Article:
A judge refused to dismiss what could become a class-action fraud lawsuit against Modesto’s PMZ Real Estate, but the firm expects to win in the long run, Chief Executive Officer Michael Zagaris said.
The lawsuit says a Concord company gave PMZ kickback payments in exchange for PMZ secretly using the Concord firm for natural-hazard reports in home transactions. PMZ concealed kickbacks by directing clients to deal with another firm – in reality, a shell company run by PMZ, plaintiffs claim.
“Prevailing law holds that a fiduciary’s earning secret profits can constitute constructive fraud,” Contra Costa Superior Court Judge Barry Goode said in a written tentative ruling. If allegations are true, Goode said, “there is ample basis to conclude that one or more (defendants) earned secret profits.”
According to the (lawsuit), Valley NHD owes its entire existence to the kickback conspiracy. All of its financial gains came about due to the conspiracy.
Barry Goode, Contra Costa Superior Court Judge
However, the judge released five PMZ agents as defendants from the lawsuit because none of the plaintiffs had used the agents when selling homes. That encouraged PMZ, Zagaris said in a statement issued Tuesday.
PMZ also contends that none of the plaintiffs has legal standing because none used Valley NHD, which the lawsuit claims is PMZ’s shell company.
“The judge said we may have a winning argument down the road, but because of the legal procedure he must follow he cannot consider those records at this very early stage of the lawsuit,” Zagaris said. “We are confident the judge will agree with our position once the facts are fully fleshed out.”
PMZ, the leading property firm in Stanislaus County, is the 38th-largest real estate company in the United States, its website says.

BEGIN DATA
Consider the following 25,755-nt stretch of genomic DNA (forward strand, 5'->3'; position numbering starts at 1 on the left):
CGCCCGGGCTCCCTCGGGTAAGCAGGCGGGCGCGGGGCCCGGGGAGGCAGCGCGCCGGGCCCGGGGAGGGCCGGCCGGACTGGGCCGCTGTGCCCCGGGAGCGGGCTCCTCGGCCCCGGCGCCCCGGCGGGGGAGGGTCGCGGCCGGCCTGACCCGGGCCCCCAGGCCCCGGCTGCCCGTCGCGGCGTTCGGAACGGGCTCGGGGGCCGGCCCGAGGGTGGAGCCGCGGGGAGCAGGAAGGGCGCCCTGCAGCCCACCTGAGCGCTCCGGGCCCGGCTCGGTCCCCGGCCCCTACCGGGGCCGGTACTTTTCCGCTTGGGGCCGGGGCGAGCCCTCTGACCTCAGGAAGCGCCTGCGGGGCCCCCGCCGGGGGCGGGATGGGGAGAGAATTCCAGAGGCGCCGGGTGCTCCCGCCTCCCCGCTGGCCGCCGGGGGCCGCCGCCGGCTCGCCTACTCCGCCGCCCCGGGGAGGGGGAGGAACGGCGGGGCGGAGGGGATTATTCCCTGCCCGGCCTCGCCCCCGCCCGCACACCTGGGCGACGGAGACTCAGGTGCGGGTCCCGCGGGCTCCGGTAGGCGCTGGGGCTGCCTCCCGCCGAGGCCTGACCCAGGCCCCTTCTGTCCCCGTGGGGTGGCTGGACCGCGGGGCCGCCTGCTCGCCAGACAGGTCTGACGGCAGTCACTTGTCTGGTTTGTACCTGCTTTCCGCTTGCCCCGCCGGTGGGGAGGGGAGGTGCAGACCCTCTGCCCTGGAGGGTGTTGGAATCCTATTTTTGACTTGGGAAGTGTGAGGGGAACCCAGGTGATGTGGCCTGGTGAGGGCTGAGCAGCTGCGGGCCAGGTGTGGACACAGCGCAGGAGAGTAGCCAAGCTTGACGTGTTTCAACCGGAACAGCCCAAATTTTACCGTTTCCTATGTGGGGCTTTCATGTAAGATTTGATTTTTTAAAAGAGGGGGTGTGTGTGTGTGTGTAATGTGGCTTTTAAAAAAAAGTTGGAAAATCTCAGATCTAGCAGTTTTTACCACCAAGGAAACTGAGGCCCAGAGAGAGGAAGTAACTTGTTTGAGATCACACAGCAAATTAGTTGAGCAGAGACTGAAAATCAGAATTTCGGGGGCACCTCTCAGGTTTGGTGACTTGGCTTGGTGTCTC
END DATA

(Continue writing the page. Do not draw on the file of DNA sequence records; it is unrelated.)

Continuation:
This lawsuit has no merit whatsoever and we will continue to aggressively defend ourselves. We anticipate we will be fully vindicated.
Michael Zagaris, PMZ chief executive officer
The Concord company, Disclosure Source, produces reports listing risks from floods, forest fires and earthquakes.
Three former PMZ clients from Stockton and another from Lodi used the Modesto firm to sell homes in 2009 and 2010. In theory, hundreds or thousands of PMZ’s former clients from Modesto and beyond could join the lawsuit if Goode, who specializes in complex civil litigation, eventually deems it worthy of class-action status.
The Modesto Bee on Tuesday was unable to reach La Jolla attorney Frank Bottini, who brought the lawsuit.
In his decision, Goode also rejected PMZ’s contention that the lawsuit should be dismissed because such claims must be brought within a four-year statute of limitations, while nearly five had passed.
The judge noted that former clients say they did not discover the claimed kickback scheme – a term quoted by Goode seven times in his ruling – until recently, because those accused of being conspirators “actively concealed it,” the judge said, quoting from the lawsuit.
Further proceedings are scheduled in April.
Garth Stapley: 209-578-2390